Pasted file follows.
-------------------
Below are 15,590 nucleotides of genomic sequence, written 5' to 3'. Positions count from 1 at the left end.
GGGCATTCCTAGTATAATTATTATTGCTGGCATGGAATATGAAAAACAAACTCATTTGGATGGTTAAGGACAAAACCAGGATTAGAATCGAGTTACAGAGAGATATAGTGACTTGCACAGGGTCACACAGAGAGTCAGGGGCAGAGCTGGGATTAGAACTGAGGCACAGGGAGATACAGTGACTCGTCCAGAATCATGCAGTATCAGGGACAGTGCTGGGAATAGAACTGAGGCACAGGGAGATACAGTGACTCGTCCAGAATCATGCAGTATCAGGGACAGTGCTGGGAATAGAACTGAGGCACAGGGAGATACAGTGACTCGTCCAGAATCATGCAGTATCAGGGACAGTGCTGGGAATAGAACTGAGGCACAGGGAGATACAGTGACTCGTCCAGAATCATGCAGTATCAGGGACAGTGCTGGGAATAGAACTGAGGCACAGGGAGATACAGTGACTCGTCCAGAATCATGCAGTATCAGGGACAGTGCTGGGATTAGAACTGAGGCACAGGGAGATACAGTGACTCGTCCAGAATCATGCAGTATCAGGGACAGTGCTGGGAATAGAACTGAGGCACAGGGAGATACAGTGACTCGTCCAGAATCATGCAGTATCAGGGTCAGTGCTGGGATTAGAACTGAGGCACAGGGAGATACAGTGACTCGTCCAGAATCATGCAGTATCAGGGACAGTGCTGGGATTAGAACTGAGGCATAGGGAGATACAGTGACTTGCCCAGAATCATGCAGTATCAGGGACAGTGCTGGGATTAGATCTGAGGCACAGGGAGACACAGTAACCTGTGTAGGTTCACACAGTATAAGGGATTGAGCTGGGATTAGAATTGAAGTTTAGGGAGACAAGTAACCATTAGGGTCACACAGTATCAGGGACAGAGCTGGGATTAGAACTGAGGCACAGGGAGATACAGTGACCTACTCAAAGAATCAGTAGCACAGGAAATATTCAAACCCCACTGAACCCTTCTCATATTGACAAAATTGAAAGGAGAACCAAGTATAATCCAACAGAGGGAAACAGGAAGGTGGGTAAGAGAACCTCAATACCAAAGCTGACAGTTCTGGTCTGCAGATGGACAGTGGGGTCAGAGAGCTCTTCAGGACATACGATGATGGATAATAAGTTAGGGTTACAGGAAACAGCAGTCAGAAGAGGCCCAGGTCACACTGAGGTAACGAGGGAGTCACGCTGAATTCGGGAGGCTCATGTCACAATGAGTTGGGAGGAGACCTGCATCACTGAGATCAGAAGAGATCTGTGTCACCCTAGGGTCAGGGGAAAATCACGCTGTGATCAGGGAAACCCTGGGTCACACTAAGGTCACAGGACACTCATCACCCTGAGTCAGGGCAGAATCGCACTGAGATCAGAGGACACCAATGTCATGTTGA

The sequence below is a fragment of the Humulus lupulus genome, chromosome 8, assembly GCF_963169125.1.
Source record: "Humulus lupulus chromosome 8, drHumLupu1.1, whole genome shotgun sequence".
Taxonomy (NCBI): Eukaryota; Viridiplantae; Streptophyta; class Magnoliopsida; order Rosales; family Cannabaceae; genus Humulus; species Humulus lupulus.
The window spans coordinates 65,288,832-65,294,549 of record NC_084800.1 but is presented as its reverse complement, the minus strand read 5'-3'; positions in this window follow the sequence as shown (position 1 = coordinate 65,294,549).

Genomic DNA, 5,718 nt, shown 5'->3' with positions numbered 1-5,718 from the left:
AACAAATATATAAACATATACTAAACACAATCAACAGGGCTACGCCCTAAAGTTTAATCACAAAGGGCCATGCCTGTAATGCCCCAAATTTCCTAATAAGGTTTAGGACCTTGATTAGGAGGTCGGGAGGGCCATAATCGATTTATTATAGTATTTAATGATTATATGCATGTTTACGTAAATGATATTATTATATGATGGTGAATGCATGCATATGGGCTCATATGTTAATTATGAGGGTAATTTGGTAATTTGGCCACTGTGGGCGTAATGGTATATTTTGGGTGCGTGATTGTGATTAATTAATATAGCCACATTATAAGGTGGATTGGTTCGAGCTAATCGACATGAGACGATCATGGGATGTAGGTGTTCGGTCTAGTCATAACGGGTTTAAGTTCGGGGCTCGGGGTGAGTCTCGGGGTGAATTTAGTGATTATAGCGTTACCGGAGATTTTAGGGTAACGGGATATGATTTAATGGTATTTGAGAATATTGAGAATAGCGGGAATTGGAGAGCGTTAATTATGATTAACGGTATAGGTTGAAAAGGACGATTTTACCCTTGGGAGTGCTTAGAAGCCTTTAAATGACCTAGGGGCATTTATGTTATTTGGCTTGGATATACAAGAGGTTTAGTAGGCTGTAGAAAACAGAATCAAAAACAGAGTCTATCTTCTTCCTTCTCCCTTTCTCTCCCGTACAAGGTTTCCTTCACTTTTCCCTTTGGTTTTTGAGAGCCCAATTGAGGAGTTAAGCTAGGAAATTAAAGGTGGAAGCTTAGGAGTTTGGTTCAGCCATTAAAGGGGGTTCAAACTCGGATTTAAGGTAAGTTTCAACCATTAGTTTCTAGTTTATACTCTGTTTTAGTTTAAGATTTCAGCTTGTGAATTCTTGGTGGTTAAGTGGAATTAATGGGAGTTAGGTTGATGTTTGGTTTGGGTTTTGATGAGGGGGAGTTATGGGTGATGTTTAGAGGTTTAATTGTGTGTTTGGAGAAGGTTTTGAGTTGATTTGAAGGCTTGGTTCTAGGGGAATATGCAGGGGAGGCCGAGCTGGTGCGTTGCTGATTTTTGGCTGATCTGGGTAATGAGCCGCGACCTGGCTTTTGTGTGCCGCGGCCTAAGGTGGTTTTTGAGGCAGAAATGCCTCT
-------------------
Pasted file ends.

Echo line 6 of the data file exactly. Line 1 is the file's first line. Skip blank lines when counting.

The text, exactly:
The window spans coordinates 65,288,832-65,294,549 of record NC_084800.1 but is presented as its reverse complement, the minus strand read 5'-3'; positions in this window follow the sequence as shown (position 1 = coordinate 65,294,549).